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The ghost that haunts this 18th century establishment appeared every day and sometimes more than once each day according Mrs Mary Walker, the landlady during the early 1970s. It was described as "like seeing a sheet flick from one door to the other". In 1973 Marc Alexander nominated The Acton Arms as England's most frequently haunted inn. Read More »
Following the recent release of 'Haunted Hostelries of Shropshire', published by Amberley Press and featuring some of the best haunted pubs and hotels in and around the county, I took the opportunity to put a few questions to its author, Andrew Homer, who I've known for several years now after we served together on the board of directors of ASSAP (The Association for the Scientific Study of Anomal Read More »
The pub is reputed to be haunted by two ghosts. One is the tall ghost of a seaman, dressed in a naval coat, and the other is thought to be that of a coachman, who is seen standing looking out of the kitchen window. The hotel was an old coaching Inn, and was used by the local shipbuilders as a hostelry.
Said to be haunted by a white lady, the spirit of a former owner's daughter who committed suicide.
The hall is the oldest building in Whitby built in 1516. It is now a hotel said to be haunted by Browne Bushell, a former owner who was executed for piracy. He has been seen walking up the staircase, and has also been heard in the same place.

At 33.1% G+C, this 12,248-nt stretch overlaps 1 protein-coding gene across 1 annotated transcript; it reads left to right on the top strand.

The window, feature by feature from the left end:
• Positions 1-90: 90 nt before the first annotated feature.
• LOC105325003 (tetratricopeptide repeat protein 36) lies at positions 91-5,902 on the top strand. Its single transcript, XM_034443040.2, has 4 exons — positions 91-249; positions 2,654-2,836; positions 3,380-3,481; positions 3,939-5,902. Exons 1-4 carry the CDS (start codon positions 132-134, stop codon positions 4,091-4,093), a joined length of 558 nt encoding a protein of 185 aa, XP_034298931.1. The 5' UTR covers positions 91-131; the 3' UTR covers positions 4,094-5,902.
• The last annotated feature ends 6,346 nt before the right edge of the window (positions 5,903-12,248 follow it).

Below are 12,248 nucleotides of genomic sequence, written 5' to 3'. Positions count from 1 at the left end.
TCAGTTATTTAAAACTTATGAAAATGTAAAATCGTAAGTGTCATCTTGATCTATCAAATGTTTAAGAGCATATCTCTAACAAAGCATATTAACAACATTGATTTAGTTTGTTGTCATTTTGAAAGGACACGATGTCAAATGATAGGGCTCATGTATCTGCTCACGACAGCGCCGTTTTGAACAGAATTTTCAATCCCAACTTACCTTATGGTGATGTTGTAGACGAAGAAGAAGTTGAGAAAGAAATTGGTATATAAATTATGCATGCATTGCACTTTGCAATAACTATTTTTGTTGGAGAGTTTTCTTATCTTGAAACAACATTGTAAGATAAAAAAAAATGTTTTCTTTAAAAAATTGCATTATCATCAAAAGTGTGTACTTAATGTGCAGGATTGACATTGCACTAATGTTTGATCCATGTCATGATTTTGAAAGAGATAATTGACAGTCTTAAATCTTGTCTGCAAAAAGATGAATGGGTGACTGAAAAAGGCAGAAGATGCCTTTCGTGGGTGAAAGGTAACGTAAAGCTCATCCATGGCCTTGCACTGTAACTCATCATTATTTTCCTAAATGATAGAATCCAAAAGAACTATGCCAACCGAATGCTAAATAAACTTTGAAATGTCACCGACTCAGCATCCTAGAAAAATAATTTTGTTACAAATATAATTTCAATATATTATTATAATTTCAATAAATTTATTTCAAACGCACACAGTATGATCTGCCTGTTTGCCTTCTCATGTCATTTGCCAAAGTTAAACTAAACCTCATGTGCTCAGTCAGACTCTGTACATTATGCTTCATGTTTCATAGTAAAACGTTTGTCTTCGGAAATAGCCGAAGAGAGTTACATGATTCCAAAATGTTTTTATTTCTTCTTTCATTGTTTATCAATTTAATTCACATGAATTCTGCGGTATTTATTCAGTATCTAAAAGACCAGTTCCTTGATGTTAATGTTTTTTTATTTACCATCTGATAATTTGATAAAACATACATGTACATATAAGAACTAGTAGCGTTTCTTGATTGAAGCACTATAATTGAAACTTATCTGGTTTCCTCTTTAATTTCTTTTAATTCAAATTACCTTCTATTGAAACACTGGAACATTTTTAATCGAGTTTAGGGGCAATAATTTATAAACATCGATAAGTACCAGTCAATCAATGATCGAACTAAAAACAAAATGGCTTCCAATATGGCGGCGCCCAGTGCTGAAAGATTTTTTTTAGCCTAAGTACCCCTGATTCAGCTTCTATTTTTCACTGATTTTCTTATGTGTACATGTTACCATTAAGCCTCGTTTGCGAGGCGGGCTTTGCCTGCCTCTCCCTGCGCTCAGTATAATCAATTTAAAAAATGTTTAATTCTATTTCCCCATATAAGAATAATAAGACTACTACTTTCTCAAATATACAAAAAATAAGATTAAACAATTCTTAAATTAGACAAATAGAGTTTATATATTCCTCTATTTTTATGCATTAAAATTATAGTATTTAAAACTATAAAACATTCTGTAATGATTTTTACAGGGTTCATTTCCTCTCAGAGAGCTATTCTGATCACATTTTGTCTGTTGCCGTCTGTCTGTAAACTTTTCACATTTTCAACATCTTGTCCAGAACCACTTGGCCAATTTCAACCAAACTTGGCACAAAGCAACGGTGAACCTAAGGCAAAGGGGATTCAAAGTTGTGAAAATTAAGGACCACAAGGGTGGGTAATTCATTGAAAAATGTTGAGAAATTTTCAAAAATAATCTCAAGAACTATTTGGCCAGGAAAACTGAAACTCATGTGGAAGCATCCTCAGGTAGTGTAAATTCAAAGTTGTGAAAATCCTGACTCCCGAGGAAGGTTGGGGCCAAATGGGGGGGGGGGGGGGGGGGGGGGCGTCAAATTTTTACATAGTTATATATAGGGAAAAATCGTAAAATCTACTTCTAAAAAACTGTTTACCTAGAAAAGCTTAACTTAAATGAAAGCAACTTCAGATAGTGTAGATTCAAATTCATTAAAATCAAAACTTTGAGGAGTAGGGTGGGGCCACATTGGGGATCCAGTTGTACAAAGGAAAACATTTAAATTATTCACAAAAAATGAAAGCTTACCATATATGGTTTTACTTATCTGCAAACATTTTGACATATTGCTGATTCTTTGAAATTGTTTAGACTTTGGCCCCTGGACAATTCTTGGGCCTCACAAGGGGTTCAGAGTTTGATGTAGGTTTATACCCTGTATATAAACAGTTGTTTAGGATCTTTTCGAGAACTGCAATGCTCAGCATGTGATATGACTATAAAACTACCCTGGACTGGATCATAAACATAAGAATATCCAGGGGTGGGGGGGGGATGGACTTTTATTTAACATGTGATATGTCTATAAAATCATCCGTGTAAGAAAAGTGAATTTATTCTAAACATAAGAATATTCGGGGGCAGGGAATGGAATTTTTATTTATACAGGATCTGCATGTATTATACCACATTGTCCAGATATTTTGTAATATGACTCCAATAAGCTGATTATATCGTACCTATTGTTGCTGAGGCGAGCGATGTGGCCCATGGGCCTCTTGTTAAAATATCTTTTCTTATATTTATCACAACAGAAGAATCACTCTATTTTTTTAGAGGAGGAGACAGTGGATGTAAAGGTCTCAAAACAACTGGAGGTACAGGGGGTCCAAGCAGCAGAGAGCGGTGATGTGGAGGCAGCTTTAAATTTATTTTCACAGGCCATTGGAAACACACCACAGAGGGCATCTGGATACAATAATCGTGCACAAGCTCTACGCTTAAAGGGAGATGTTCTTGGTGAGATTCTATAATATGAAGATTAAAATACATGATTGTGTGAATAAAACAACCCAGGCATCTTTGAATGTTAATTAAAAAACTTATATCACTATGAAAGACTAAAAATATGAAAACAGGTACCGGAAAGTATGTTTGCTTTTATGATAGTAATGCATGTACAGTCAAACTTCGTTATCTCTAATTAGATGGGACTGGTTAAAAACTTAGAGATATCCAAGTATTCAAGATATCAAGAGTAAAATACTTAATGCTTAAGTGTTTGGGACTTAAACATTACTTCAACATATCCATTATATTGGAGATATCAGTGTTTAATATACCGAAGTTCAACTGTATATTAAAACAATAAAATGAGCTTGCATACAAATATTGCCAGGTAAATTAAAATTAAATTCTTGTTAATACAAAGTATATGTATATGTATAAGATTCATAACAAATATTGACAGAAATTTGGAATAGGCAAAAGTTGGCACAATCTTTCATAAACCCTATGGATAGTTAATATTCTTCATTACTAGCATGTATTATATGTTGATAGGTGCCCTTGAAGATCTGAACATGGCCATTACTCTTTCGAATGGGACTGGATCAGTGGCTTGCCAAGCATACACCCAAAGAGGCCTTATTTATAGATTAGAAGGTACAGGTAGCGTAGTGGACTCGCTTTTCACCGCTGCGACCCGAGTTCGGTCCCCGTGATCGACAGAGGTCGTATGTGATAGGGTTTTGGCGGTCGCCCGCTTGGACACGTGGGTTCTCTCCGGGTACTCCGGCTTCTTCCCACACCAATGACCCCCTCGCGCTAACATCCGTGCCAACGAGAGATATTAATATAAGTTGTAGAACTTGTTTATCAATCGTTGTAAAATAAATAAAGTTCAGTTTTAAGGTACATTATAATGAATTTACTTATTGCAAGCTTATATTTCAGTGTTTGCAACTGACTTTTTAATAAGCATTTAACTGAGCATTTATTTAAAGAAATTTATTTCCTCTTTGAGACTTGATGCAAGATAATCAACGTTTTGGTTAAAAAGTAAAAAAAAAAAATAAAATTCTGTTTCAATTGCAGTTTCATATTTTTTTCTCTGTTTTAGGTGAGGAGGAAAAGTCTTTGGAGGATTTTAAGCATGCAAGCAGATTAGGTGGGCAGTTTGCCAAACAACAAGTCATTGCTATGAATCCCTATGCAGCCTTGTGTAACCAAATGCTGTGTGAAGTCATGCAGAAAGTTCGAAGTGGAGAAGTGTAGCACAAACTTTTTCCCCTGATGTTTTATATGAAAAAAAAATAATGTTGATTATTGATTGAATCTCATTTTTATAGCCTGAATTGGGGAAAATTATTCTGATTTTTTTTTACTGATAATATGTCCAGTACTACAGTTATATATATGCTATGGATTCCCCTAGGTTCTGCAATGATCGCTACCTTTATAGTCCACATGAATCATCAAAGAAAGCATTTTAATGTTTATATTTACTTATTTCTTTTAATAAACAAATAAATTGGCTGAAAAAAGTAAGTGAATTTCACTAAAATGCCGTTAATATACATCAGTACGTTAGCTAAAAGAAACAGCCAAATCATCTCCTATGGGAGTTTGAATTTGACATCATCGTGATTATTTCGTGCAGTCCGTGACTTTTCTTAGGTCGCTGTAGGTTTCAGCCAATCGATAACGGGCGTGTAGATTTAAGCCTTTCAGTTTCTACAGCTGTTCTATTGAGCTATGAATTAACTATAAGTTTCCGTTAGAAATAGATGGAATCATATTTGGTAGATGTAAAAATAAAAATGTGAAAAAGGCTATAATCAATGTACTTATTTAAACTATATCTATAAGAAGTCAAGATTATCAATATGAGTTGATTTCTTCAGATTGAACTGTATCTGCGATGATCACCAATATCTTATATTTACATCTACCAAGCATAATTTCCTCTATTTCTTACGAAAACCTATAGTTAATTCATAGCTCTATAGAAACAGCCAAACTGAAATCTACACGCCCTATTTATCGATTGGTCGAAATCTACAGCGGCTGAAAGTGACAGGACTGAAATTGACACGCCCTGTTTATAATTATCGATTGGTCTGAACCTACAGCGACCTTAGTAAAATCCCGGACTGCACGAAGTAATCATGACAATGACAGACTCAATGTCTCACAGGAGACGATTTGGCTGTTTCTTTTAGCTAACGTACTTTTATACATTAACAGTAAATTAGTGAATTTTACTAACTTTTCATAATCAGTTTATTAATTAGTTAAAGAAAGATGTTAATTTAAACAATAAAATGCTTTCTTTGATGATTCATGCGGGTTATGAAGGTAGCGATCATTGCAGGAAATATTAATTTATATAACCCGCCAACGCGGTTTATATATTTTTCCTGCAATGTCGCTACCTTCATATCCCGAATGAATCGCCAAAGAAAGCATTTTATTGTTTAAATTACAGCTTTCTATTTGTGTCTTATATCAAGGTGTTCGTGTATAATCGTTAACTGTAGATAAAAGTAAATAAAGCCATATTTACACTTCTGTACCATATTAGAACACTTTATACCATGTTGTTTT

There has been other strange phenomena associated with the hall over the years, including poltergeist activity.
One room is said to be haunted by a young girl with black hair that has been known to suddely whip the bedclothes from people staying in her room. There could also be the ghost of an old man who knocks on the bedroom doors. The Inn has a 300-year-old history.
On the evening of 23 September 1916, the L-33 a German Zeppelin under the command of Kapitan Alois Bocker bombed Upminster and Bromley during a World War I air raid. Anti aircraft fire from Victoria Park, Wanstead or Beckton damaged the L-33 whilst it was at 13,000 feet. Needing to shed weight it dropped more bombs, one of which destroyed the Black Swan on Bow Road. Read More »
This old pub, parts of which date to the 14th Century, was a stop of point for pilgrims on their way to St Albans Abbey. It is not far from Minsden Chapel, which is also haunted. A local legend suggests a tunnel exists from the pub to the Chapel or to the ruined church in the village, which is most likely a memory of the route taken by pilgrims. Read More »
The sixty five room Cadogan Hotel is one of the oldest and most famous hotels in London and is reputedly haunted by the actress and lover of King Edward VII, Lillie Langtry (born 13 October 1853 – died 12 February 1929). Read More »
The Caxton Gibbet stands on a small knoll between Cambridge and St Neots. Not far away is the pub of the same name, which has been haunted in the past by phantom footsteps.
According to a local story one of the early landlords intended to rob three wealthy travellers who were staying at the inn. Read More »
ASSAP (The Association for the Scientific Study of Anomalous Phenomena) in partnership with Mysterious Britain & Ireland is opening up its long running Project Albion to enable members of the public to directly contribute towards it. Read More »